Lawsuit challenges permits for WaterFix tunnels; project if approved would be $17 to $67 billion in scope

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Conservation groups have sued the California Department of Fish and Wildlife to challenge the legality of a state permit that would allow the controversial Delta tunnels project to kill endangered salmon and other imperiled fish protected by the state’s Endangered Species Act.

The tunnels project known as California WaterFix would divert massive amounts of fresh water from the Sacramento-San Joaquin River Delta to the San Joaquin Valley and Southern California, doing significant harm to Central Valley salmon runs, declining Delta fish populations and the Bay-Delta ecosystem.

California WaterFix is the latest in a long line of water diversion projects intended to remove vast quantities of water from the Delta before it reaches San Francisco Bay. On the scale of the English Channel Tunnel, the $17 billion to $67 billion project would build two 30-mile tunnels, each four stories high, to route water from the Sacramento River in the north Delta to central and Southern California. The water diversions would degrade habitat conditions for declining runs of salmon and smelt, kill young fish at diversion points, disrupt the estuary’s food chain and increase salinity in the Delta.

“Salmon and smelt populations are already on the verge of extinction, and the state’s own science shows that exporting even more water from the Delta by approving the tunnels project would hasten extinction,” said Gary Bobker, program director at the Bay Institute. “It’s clearly illegal to permit WaterFix when doing so places the future existence of these species at risk, and unnecessary too, since there are better ways to meet our state’s water supply needs than approving this project.”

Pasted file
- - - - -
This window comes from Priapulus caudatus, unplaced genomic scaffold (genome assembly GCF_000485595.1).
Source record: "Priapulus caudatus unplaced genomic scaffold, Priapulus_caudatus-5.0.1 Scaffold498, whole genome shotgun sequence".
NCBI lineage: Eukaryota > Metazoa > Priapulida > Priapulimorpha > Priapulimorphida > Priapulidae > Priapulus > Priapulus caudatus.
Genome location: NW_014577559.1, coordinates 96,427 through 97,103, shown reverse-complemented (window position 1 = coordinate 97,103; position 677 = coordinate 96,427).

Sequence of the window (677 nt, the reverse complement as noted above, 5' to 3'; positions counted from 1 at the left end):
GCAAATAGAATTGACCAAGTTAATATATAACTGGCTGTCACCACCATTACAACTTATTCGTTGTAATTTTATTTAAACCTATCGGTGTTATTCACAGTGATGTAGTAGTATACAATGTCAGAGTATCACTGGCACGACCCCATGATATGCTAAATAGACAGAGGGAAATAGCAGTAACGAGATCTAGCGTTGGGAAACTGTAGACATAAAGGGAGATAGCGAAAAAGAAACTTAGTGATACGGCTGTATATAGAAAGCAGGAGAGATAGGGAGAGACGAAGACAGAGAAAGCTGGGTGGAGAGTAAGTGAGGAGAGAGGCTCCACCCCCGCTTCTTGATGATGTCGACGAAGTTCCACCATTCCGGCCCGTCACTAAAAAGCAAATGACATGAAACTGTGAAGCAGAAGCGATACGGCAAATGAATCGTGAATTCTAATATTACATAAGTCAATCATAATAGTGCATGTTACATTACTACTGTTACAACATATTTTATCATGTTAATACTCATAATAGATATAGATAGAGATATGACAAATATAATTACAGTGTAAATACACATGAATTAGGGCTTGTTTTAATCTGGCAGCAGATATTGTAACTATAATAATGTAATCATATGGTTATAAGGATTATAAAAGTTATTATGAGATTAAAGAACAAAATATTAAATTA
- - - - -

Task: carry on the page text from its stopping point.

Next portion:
The lawsuit was filed Sept. 22 in California Superior Court in Sacramento by the Bay Institute, Center for Biological Diversity, Natural Resources Defense Council and San Francisco Baykeeper; they’re represented by the nonprofit environmental law firm Earthjustice. The suit challenges Fish and Wildlife’s July 2017 issuance of a “take” permit for the tunnel operations. The claim asserts the agency improperly authorized the California Department Water Resources to kill and harm state-protected fish species, including winter-run and spring-run chinook salmon, longfin smelt and Delta smelt.

“You can’t just give a permit to decimate California’s remaining salmon runs and drive critical fish species in the Bay Delta to extinction,” said Jeff Miller with the Center for Biological Diversity. “It’s time to kill this misguided tunnels project once and for all and focus on improving fresh water flows to restore the Delta.”

“Construction and operation of the tunnels will devastate California’s native fisheries, threaten thousands of fishing jobs, and leave the Bay-Delta estuary worse off than today,” said Doug Obegi, a senior attorney with the Natural Resources Defense Council. “It will also divert critical funding away from cost-effective water supply solutions.”

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